Thursday, June 26, 2014

The Africa Journals, Ch. 53, The Long Walk to Freedom

  The Africa Journals

Chapter 53
The Long Walk to Freedom*

Dis die Eiland! Hier gaan julle vrek!’ (This is the Island! Here you will die!)
Afrikaaner guards to Nelson Mandela when he arrived on Robben Island in 1964

Robben Island is to Cape Town as Alcatraz is to San Francisco.  Both are places where dangerous men were imprisoned, both vantage points from which their respective spectacular  cities could have been seen if those men could see through thick walls, but always a reminder of their lost freedom.

Robben Island, 22 acres, with Cape Town in the background.

Wind-swept year round, guarded by dangerous seas and—in the case of Robben Island—great white sharks, neither is a place a man would choose to live.

 Kgotso had lived on Robben Island for a number of years, though not of his own volition.  So, when he was asked to return to the prison voluntarily, he didn’t need time to think it over.   It was a resounding “NO!”   That was his answer the second and third and fourth times also.

The boat take will take us to Robben Island.   There is an eclectic assortment of boats that operate as ferries for this trip.

Situated 5.5 miles from Cape Town in Table Bay, across the always turbulent water near the tip of Africa and its infamous storms, the one-story concrete prison was unheated and un-air conditioned.  The guards were mostly poorly-educated Afrikaaners, raised to regard the Indian and Coloured prisoners as beneath them, and the blacks as not even human.

The Tablecloth covers Table Mountain.

Robben Island

Cape Town from the sea.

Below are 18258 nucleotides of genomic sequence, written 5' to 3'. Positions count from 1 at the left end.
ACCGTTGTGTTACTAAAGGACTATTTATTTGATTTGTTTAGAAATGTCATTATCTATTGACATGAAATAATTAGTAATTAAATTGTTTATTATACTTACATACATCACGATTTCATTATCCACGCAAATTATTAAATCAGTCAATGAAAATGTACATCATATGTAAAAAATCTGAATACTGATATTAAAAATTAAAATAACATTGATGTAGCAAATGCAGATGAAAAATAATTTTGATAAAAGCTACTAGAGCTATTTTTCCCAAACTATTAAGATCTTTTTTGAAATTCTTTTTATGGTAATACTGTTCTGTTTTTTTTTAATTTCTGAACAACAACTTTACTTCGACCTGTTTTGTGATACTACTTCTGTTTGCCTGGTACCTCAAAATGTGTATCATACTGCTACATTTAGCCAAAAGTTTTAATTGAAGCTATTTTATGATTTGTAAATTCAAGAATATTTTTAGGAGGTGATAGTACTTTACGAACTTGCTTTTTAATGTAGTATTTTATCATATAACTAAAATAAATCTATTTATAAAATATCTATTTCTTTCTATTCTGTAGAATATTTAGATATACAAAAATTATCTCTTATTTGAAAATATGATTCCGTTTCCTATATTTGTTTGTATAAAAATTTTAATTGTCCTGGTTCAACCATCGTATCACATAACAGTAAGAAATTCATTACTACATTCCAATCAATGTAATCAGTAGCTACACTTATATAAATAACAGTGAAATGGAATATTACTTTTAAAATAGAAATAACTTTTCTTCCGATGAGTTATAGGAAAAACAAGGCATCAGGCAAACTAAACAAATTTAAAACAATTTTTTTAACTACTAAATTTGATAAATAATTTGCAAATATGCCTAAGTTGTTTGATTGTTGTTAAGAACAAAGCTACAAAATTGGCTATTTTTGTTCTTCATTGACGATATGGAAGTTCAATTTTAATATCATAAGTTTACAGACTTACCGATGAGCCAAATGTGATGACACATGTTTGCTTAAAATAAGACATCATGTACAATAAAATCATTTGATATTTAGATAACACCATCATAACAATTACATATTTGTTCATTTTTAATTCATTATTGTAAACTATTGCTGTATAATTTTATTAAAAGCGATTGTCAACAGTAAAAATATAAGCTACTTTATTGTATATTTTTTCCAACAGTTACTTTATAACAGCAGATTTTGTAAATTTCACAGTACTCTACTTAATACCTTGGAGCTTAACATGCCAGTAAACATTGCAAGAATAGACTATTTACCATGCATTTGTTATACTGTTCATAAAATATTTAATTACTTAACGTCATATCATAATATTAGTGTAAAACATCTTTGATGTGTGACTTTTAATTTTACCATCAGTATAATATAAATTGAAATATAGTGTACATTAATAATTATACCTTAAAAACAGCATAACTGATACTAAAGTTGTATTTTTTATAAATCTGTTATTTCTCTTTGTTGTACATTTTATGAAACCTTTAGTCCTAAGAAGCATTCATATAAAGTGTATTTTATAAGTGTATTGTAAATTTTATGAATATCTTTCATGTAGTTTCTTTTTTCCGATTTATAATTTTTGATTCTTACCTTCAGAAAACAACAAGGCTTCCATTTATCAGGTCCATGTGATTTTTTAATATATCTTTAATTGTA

Invented by a South African, these peculiarly-shaped structures form a hardy breakwater as they lock together more tightly the more they are pounded by the ocean.

They also make a nice sleeping platform for a tired seal.

And for cormorants.

The entrance to the South African National Heritage Site, and a UNESCO World Heritage Site.

View of Cape Town and Table Mountain (under its tablecloth) from Robben Island.

Eventually, Kgotso changed his answer to “yes,” and became one of the former prisoners who are now employed to tell tourists about Robben Island prison and its famous prisoners, predominantly Nelson Mandela, who spent 18 of his 27 years in prison in Cell 4, B Section for crimes including four counts of sabotage and conspiracy to violently overthrow the state.   He had previously been convicted of “statutory communism.” 

This is how Mandela described the cell where he was held:

It overlooked the courtyard and had a small eye-level window. I could walk the length of my cell in three paces. When I lay down, I could feel the wall with my feet and my head grazed the concrete at the other side. The width was about six feet and the walls were at least two feet thick. Each cell had a white card posted outside of it with our name and our prison service number. Mine read, “N. Mandela 466/64,” which meant I was the 466th prisoner admitted to the island in 1964. I was forty-six years old, a political prisoner with a life sentence, and that small cramped place was to be my home for I knew not how long.

Room formerly used to assemble prisoners.    Tourists look at the thin straw sleeping mat issued to prisoners.

Kgotso, a former prisoner now employed as a tour guide, talks about the prison.

The wooden doors were closed at night.

Mandela's cell.

He slept on a thin straw mat.  Cots were not allowed until many years later.

The metal container was the toilet.   Each morning the prisoners had to take the pail to the end of the section and scrub it clean.   Their guards stayed back because of the smell and the prisoners could whisper to each other.   Talking was otherwise forbidden.

Looking out.   Prisoners were allowed one no-contact visit and one piece of mail twice a year.

While in prison, Mandela became a leader of men.  He successfully lobbied the prison administration to issue long pants, such as the Indian and Coloured prisoners wore, to black prisoners rather than shorts.   He won them the right to study and read, and eventually, in 1977, the abolishment of manual labor in the island’s limestone quarry as well as in the prison courtyard where they were forced to sit and chip rocks for many hours each day.

The yard where prisoners chipped rocks to make gravel.

Prisoners were finally given cots in 1973.